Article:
• 2019 ZEMKI Visiting Research Fellowship, University of Bremen

Modules taught:

  • Digital Cultures (PGT)
  • Introduction to Communication and Media Studies: Historical Themes and Perspectives (UG, 1st year)
  • Media and Social Change (UG, 2nd year)
  • Media and Modernity (PGT)
  • Politics of Representation (PGT)
  • Critical Viewings: Documentary (UG, 3rd year)
  • Critical Viewings: Film (UG, 2nd year)

Current postgraduate research students

  • Mona Khan: "Remembering partition online." Co-supervised with Emily Keightley and Rohit Dasgupta.
  • Natasha Kitcher: "Media convergence before convergence: The case of the Electrophone, 1894-1938." Funded through AHRC, co-supervised with Gabriele Balbi (USI, Switzerland), James Elder (BT Archives), David Hay (BT Archives) and Peter Yeandle.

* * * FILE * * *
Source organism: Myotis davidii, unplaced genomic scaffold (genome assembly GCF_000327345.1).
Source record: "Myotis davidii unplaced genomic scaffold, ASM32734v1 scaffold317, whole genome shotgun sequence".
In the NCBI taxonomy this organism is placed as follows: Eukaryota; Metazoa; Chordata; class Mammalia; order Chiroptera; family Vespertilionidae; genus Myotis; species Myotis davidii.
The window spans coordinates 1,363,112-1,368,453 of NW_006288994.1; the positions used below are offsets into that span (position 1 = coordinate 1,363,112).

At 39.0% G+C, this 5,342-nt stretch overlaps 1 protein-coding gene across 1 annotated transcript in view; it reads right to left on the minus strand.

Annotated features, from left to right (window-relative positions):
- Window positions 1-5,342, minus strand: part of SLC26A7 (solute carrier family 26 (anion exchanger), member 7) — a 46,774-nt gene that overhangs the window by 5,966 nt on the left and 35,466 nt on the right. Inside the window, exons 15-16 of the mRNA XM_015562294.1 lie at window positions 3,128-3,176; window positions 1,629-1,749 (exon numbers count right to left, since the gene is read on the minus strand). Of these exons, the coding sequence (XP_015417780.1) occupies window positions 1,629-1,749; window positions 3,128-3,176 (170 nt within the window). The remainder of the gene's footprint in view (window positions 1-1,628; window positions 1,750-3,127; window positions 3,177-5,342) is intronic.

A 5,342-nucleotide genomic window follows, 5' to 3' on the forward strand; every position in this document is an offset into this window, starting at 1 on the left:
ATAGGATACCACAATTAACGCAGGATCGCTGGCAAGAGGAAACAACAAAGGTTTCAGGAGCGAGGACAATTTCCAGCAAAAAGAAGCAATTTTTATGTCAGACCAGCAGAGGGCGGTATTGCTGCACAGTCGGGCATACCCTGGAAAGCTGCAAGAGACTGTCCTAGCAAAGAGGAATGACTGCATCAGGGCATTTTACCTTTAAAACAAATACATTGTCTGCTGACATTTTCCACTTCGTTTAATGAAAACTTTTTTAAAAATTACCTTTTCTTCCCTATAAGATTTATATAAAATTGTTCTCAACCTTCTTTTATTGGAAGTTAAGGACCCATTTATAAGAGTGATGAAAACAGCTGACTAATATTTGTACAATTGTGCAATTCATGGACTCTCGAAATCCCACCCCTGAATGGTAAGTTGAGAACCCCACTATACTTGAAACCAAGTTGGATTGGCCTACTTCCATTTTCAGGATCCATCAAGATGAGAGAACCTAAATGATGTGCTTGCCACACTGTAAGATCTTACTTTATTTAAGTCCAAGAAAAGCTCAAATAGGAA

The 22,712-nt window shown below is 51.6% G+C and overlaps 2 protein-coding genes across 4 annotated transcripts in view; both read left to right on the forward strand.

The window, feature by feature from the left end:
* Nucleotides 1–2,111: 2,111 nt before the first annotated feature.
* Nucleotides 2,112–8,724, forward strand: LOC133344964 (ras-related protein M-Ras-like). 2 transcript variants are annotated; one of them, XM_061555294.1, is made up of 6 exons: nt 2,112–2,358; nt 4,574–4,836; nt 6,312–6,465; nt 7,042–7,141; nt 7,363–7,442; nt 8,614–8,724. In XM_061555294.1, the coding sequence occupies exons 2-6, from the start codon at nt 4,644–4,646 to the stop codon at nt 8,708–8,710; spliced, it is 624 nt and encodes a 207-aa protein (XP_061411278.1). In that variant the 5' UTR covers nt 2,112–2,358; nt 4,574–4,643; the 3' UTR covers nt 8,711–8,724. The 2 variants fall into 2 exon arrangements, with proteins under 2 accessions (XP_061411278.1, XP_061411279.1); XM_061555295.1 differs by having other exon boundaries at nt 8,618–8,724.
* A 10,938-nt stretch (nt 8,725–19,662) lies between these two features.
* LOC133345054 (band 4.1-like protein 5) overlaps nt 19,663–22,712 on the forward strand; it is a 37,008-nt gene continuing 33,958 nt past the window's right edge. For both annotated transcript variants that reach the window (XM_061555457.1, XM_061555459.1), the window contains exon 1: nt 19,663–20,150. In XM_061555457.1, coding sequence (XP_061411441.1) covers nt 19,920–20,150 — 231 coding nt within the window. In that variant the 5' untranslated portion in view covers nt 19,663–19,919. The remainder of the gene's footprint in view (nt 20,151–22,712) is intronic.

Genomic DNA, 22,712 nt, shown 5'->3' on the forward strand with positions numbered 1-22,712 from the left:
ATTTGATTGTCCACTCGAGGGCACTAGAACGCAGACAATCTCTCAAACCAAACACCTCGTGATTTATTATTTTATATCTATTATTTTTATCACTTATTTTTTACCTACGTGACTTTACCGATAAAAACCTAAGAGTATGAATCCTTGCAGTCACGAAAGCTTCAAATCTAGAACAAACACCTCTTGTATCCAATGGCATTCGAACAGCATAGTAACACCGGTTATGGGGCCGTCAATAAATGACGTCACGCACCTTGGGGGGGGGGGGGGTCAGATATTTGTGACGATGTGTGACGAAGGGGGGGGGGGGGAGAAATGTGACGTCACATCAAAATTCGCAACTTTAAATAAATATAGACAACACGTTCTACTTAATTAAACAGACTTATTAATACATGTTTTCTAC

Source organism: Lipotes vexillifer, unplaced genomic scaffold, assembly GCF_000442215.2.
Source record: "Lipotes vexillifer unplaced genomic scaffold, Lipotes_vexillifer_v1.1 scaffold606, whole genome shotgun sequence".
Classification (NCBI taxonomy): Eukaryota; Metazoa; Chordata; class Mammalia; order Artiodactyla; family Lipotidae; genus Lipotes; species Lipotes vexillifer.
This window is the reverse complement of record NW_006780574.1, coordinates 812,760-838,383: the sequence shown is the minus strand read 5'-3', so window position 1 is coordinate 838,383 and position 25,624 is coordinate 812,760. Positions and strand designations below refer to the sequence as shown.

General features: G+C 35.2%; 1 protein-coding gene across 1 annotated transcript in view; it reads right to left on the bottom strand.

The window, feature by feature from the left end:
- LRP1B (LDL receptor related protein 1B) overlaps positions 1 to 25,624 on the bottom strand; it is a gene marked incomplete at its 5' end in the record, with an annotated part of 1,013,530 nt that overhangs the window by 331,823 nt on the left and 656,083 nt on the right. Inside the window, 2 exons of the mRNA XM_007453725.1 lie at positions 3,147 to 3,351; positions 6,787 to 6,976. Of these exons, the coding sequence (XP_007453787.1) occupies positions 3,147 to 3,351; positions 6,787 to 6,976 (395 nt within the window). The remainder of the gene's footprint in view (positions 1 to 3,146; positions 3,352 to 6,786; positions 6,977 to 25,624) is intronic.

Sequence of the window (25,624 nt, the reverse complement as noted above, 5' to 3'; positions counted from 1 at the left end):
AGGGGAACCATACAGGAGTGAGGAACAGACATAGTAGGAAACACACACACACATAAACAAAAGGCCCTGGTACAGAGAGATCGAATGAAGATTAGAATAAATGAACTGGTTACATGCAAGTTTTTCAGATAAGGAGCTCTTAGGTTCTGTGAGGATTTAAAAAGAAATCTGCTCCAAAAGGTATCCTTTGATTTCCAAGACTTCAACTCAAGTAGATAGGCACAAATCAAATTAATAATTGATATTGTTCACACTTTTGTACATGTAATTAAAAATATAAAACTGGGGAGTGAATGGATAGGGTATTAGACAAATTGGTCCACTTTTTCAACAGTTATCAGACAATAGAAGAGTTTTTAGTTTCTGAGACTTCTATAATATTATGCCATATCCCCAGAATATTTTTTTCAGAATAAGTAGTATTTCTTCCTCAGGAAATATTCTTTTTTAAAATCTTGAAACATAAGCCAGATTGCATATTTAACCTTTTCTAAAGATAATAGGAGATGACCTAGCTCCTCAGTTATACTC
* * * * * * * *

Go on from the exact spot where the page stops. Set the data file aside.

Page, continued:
• Meghan Conroy: “What Role Do Social Media Influencers Play in Spreading Misinformation and Disinformation?” Funded through LU’s Online Civic Culture Centre, co-supervised with Andrew Chadwick, Louise Cooke and Suzanne Elayan.


Recent postgraduate research students

  • Thais Sarda: "Online surveillance, Tor Network, and anonymity: A study about Deep Web’ perceptions and representations." Co-supervised with John Downey.
  • Suria Hani binti A.Rahman: "Screening Islam: The representation of religion and gender in different genres of Islamic films in Malaysia." Co-supervised with Paula Saukko.


  • Natale, S. Deceitful Media: Artificial Intelligence and Social Life after the Turing Test. New York: Oxford University Press, 2021.